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Andy Milne Discovers That Time Will Tell

The Juno-winning jazz pianist’s new album is a personal tale of identity & discovery.

Pianist and composer Andy Milne has just announced the release of his new album with Unison, Time Will Tell. Arriving April 26 on Sunnyside Records, Milne’s latest collaboration with bassist John Hébert and drummer Clarence Penn is a sparkling exploration of identity and destiny, showcasing Milne’s ever-evolving craft. It follows the trio’s The ReMission (2020), winner of Jazz Album of the Year: Group at the 2021 Juno Awards.

As with its predecessor, Time Will Tell is Milne’s artistic response to life-changing circumstances. Whereas The ReMission was inspired by his cancer diagnosis, treatment, and recovery, Time Will Tell chronicles his lifelong efforts to uncover his birth family history. Adopted as an infant, his efforts to connect with his birth family proved fruitless — until 2018, when the gift of a DNA test from his wife, singer La Tanya Hall, changed everything.

A DNA match led him to his first cousin Marc, with whom he discovered he shared a mutual friend. Ironically, just as world events collided with the COVID-19 lockdowns, the profound mysteries of his biological family began to rapidly reveal themselves. “In 2022, my voyage eventually received an unimaginable upgrade when I finally met my birth mother,” he recounts. “This recording reflects part of my expedition navigating the mixed emotions associated with this identity paradox. How we move through life, and the lives we will touch, is unknown to us, despite our best efforts to chart a path.”

While he says the new album shouldn’t be taken as a pound-for-pound musical account of these experiences, the journey inspired and informed his process. “I realized my compositions were a subconscious reflection of my experience,” says Milne, an assistant professor of music at the University of Michigan. “I met my birth mother days before I composed a lot of this music, and quickly recognized that this would be a significant throughline in those pieces. I essentially allowed it to flow and envelop my process.”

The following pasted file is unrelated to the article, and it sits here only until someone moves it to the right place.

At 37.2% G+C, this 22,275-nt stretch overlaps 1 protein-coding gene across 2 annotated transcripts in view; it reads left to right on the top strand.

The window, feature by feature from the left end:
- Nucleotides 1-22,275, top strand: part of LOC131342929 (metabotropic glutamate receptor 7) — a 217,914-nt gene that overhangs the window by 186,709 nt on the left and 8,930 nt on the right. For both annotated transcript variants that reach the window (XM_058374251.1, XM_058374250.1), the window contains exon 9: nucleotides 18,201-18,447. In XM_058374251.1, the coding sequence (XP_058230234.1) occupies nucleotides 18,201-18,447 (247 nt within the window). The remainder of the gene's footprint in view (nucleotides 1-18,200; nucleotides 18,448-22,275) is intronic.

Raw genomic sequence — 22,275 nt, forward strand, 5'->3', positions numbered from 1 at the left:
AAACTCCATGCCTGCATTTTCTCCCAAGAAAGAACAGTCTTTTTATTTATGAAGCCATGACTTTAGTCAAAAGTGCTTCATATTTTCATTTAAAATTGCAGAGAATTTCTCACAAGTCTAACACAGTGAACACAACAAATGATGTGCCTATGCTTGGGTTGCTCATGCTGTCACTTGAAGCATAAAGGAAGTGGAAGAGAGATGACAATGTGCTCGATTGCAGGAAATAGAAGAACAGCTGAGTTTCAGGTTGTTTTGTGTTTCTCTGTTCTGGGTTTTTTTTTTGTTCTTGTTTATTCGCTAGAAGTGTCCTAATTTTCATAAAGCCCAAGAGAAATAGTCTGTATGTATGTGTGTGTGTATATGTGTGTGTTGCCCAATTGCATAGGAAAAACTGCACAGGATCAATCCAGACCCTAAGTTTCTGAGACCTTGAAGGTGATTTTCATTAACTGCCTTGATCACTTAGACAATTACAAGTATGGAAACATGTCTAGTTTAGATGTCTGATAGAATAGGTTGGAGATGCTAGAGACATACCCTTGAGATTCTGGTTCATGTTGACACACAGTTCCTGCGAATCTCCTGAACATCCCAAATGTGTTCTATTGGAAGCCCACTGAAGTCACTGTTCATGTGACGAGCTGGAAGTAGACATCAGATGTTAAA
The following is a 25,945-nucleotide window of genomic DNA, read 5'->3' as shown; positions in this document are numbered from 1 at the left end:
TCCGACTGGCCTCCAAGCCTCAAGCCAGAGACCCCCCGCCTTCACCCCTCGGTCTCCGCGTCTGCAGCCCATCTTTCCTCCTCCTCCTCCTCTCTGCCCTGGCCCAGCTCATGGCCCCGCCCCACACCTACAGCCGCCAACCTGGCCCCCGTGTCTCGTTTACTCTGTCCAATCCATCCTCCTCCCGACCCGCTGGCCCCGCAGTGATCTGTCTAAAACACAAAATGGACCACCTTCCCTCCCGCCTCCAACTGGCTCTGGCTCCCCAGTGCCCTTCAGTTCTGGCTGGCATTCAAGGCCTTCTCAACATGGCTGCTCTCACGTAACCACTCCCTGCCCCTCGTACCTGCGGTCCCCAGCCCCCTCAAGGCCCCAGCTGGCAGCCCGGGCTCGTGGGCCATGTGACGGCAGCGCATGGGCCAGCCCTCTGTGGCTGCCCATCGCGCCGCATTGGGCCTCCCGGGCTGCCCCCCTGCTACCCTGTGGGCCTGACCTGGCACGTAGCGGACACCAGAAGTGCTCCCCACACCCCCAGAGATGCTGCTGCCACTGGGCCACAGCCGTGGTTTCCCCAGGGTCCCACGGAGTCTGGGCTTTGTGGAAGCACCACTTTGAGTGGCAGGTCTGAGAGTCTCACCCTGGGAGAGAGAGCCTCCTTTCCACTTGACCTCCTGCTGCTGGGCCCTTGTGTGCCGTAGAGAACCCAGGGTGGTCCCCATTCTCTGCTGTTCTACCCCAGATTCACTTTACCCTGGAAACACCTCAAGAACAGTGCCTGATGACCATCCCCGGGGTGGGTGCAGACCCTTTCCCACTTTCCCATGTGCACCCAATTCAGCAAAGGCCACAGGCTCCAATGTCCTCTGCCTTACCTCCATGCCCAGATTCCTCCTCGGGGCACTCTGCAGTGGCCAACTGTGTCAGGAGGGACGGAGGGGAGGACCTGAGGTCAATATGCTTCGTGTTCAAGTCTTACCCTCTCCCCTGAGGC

The notion of “family” extends to Milne’s artistic approach, in terms of his commitment to honoring relationships, building community and blending musical languages. This is heart-wrenchingly expressed in the track Lost and Found. It reveals his personal mission — both in title and his plaintive performance — and introduces a new texture to Unison’s soundscape in the koto of virtuoso Yoko Reikano Kimura. She can be heard on three other tracks on Time Will Tell.

Milne’s interest in Asian culture dates back to his student days, when he also became curious about Zen Buddhism. A decade ago, he fell in love with the string universe of the Japanese koto and created the multidisciplinary project Strings & Serpents, which featured a piano duo, a koto duo, and an animated film. This led to him inviting Kimura to join Unison for a gig.